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Eric Rothenberger

Remax Central

Why You Might Want to Delay Your Retirement





If Social Security benefits are your only means of paying for retirement, then you’re probably best off collecting them as soon as you are eligible. But if you can hold off a few years, the benefit increases substantially.

Claiming Social Security at age 62 reduces benefits by as much as 30 percent versus waiting until the full retirement age of 67. Waiting beyond full retirement age until age 70 to claim benefits adds much more—8 percent per year.

The amount you receive when you first get benefits sets the base amount you will receive for the rest of your life. Future cost-of-living adjustments will be based on that bigger benefit. Called COLAs for short, the adjustments are automatic and are meant to fight inflation.

Find Your Full Retirement Age
To calculate how much your Social Security benefits can increase by delaying them, use the retirement calculator on the Social Security Administration (SSN) website. Look up your full retirement age, which was 65 for many years but has gradually been increased to 67 for people born after 1959.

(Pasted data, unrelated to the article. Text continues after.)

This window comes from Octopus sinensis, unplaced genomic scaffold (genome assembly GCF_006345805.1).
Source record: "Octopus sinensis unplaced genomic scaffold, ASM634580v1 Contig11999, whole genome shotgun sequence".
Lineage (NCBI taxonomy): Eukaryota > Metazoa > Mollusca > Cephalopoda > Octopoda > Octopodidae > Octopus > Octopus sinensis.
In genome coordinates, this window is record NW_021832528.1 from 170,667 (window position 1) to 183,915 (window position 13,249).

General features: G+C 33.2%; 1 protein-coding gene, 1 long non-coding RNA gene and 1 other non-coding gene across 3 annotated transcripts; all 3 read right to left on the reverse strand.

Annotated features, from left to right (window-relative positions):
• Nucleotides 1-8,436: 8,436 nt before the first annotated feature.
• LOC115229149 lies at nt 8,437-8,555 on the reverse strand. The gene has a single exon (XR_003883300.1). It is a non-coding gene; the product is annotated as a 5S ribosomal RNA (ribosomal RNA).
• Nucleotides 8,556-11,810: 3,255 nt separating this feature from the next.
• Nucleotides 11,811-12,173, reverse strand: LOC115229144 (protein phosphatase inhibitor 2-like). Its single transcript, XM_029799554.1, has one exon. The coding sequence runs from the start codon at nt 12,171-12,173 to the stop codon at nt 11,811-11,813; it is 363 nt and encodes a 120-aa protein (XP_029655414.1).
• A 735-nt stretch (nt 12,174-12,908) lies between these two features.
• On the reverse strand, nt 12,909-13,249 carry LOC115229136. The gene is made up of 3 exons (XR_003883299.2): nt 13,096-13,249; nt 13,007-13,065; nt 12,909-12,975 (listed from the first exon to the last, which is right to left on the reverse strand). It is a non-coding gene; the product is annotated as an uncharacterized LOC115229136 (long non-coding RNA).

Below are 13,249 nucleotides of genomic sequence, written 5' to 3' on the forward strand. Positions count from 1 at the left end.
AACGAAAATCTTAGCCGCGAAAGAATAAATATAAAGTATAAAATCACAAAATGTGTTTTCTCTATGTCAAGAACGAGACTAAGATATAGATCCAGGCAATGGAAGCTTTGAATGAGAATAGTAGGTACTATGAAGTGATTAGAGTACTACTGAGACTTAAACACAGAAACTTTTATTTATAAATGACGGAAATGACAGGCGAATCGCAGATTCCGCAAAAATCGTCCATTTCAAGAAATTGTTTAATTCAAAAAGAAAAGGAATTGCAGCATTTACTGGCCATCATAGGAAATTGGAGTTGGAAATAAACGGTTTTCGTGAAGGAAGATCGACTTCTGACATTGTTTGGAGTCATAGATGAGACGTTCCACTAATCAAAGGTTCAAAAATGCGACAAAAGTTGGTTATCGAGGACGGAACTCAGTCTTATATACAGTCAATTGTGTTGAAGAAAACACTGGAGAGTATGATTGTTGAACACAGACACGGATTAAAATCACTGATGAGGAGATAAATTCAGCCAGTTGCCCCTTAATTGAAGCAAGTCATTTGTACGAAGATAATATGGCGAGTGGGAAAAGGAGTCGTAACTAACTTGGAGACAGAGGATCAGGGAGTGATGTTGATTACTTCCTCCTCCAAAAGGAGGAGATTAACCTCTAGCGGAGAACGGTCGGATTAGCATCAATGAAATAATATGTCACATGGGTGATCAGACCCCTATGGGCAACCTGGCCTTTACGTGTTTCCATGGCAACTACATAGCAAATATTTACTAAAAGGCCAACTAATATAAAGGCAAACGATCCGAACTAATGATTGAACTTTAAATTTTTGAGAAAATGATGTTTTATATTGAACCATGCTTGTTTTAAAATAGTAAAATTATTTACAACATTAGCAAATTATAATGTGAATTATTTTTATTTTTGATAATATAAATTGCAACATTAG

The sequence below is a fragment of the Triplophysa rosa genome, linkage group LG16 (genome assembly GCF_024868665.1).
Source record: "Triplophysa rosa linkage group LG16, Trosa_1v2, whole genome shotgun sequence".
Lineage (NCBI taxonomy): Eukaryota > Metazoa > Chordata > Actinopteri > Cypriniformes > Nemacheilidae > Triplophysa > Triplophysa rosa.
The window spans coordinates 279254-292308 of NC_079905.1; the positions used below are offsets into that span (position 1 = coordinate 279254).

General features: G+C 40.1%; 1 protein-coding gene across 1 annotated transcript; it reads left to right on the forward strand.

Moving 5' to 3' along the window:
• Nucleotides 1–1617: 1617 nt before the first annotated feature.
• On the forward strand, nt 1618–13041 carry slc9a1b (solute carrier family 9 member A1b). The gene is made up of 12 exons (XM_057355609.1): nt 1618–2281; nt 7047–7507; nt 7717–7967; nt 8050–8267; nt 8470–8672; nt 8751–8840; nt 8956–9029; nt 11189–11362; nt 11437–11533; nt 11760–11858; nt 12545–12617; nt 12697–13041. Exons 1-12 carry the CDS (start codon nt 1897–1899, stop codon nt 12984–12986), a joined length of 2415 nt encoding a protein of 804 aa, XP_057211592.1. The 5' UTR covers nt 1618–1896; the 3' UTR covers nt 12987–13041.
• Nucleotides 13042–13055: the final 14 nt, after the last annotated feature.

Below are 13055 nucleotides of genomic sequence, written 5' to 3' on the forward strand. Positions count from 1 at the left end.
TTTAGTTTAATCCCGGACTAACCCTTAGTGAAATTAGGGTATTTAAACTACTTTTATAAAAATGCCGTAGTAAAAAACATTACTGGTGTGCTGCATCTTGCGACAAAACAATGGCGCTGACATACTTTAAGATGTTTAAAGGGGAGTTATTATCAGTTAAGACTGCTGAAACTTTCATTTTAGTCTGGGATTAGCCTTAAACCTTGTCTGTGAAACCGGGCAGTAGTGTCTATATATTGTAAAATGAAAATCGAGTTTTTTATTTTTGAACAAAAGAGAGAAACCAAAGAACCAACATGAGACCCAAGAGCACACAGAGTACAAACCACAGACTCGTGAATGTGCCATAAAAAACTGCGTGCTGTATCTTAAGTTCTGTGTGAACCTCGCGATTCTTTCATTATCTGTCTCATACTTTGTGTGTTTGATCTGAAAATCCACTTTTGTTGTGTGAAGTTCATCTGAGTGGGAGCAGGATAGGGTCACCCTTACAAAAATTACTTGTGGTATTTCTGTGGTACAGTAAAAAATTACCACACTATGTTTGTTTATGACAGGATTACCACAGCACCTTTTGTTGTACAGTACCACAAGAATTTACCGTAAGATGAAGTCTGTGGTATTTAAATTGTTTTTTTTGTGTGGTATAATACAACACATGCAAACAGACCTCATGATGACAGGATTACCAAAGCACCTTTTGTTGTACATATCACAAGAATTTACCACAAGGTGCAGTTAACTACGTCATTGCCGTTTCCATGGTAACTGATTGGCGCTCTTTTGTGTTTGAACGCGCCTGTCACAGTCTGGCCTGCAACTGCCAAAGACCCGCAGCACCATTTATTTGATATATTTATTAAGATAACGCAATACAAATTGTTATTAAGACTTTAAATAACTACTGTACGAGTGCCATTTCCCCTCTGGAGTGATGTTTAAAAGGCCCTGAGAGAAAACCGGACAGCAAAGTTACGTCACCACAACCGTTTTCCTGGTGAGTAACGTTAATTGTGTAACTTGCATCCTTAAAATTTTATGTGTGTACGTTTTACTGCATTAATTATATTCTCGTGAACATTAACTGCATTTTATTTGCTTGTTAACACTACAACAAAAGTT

Here are the reductions for someone with a full retirement age of 67 who starts benefits at age:

  • 63: About 25 percent
  • 64: About 20 percent
  • 65: About 13.3 percent
  • 66: About 6.7 percent

For someone with a full retirement age of 67, a $1,000 monthly benefit would drop to $700 if they started benefits at age 62, according to the SSN website. They’d get the full $1,000 if they waited 60 months to turn 67.

Advantages and Disadvantages
Benefits are reduced before full retirement age as a way to make up for the more time a retiree collects Social Security. As a general rule, early or late retirement will provide about the same Social Security benefit totals over a lifetime.

Retiring later will provide benefits for a shorter period of time, but the monthly amounts will be larger to make up for the months when no money is paid.

If you are trying to decide the right time to start getting benefits, consider the following factors:

  • Are you still working?
  • How is your health?
  • Do you come from a long-lived family?
  • Do you have health insurance?
  • Do you have alternative sources of income to support you?